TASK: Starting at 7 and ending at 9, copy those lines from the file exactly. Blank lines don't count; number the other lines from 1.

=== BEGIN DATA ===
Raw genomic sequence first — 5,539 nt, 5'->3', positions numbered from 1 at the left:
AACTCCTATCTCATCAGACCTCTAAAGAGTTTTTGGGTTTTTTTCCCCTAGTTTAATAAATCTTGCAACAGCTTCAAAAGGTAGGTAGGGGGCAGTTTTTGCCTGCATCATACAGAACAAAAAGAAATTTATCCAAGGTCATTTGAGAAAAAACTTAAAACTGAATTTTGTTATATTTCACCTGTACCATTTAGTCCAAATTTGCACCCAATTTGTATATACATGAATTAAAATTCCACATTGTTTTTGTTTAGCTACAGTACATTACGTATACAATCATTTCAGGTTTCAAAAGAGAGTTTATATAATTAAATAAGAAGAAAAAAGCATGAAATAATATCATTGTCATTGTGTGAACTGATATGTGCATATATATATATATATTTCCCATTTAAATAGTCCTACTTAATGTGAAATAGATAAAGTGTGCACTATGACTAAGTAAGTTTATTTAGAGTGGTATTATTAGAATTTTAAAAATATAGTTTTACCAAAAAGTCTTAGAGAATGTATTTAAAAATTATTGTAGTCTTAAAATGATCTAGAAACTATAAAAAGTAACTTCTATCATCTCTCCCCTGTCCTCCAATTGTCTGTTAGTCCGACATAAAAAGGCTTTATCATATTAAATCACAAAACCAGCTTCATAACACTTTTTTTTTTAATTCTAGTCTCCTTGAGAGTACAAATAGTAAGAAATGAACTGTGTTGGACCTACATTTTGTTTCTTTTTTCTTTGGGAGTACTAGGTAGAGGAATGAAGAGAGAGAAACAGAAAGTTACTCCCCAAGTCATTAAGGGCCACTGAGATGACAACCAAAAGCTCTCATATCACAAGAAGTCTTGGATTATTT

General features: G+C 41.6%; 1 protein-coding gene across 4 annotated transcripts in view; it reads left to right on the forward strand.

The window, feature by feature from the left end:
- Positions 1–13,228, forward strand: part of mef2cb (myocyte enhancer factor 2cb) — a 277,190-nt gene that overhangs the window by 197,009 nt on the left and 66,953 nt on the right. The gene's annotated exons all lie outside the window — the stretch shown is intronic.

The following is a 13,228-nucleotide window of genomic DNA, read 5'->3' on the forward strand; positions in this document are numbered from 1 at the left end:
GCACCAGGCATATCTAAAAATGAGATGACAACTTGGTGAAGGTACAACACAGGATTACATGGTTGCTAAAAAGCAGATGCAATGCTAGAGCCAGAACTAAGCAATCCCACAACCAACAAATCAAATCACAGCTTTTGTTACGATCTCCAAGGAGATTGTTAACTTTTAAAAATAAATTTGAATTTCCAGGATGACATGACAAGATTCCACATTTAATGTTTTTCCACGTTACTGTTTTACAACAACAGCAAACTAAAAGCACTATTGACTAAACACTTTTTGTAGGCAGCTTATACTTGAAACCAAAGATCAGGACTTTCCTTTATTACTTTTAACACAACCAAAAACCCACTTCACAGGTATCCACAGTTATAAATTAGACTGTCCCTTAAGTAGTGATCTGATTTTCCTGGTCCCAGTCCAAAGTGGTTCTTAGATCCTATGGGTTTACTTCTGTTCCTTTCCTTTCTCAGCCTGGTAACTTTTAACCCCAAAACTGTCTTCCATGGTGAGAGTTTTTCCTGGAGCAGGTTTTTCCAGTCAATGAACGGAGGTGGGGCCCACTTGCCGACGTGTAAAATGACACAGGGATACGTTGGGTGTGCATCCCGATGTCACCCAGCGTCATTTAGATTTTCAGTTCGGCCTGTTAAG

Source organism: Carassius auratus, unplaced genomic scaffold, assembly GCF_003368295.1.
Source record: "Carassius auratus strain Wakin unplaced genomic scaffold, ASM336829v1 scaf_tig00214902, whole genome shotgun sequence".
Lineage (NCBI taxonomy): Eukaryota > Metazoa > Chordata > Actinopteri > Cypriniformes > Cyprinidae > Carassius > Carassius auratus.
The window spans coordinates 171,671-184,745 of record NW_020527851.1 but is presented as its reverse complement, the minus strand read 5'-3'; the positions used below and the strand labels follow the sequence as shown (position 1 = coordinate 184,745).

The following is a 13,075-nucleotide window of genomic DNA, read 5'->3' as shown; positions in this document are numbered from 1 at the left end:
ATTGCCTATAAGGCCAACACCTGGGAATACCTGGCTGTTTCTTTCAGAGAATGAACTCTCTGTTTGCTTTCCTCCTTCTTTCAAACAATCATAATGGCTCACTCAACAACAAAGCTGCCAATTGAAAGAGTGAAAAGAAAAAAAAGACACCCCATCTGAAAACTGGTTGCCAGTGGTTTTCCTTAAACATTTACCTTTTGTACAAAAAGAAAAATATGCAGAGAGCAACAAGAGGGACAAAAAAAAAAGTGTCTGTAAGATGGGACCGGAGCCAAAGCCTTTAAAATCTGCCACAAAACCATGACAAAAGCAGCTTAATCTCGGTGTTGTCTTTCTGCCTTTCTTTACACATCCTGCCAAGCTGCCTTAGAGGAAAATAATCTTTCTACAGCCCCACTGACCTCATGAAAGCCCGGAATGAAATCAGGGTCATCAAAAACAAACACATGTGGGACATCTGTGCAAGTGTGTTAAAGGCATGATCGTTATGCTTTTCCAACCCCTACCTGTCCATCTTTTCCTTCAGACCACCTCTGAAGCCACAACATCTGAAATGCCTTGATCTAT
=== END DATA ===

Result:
GCACCAGGCATATCTAAAAATGAGATGACAACTTGGTGAAGGTACAACACAGGATTACATGGTTGCTAAAAAGCAGATGCAATGCTAGAGCCAGAACTAAGCAATCCCACAACCAACAAATCAAATCACAGCTTTTGTTACGATCTCCAAGGAGATTGTTAACTTTTAAAAATAAATTTGAATTTCCAGGATGACATGACAAGATTCCACATTTAATGTTTTTCCACGTTACTGTTTTACAACAACAGCAAACTAAAAGCACTATTGACTAAACACTTTTTGTAGGCAGCTTATACTTGAAACCAAAGATCAGGACTTTCCTTTATTACTTTTAACACAACCAAAAACCCACTTCACAGGTATCCACAGTTATAAATTAGACTGTCCCTTAAGTAGTGATCTGATTTTCCTGGTCCCAGTCCAAAGTGGTTCTTAGATCCTATGGGTTTACTTCTGTTCCTTTCCTTTCTCAGCCTGGTAACTTTTAACCCCAAAACTGTCTTCCATGGTGAGAGTTTTTCCTGGAGCAGGTTTTTCCAGTCAATGAACGGAGGTGGGGCCCACTTGCCGACGTGTAAAATGACACAGGGATACGTTGGGTGTGCATCCCGATGTCACCCAGCGTCATTTAGATTTTCAGTTCGGCCTGTTAAG

Source organism: Carassius auratus, unplaced genomic scaffold, assembly GCF_003368295.1.
Source record: "Carassius auratus strain Wakin unplaced genomic scaffold, ASM336829v1 scaf_tig00214902, whole genome shotgun sequence".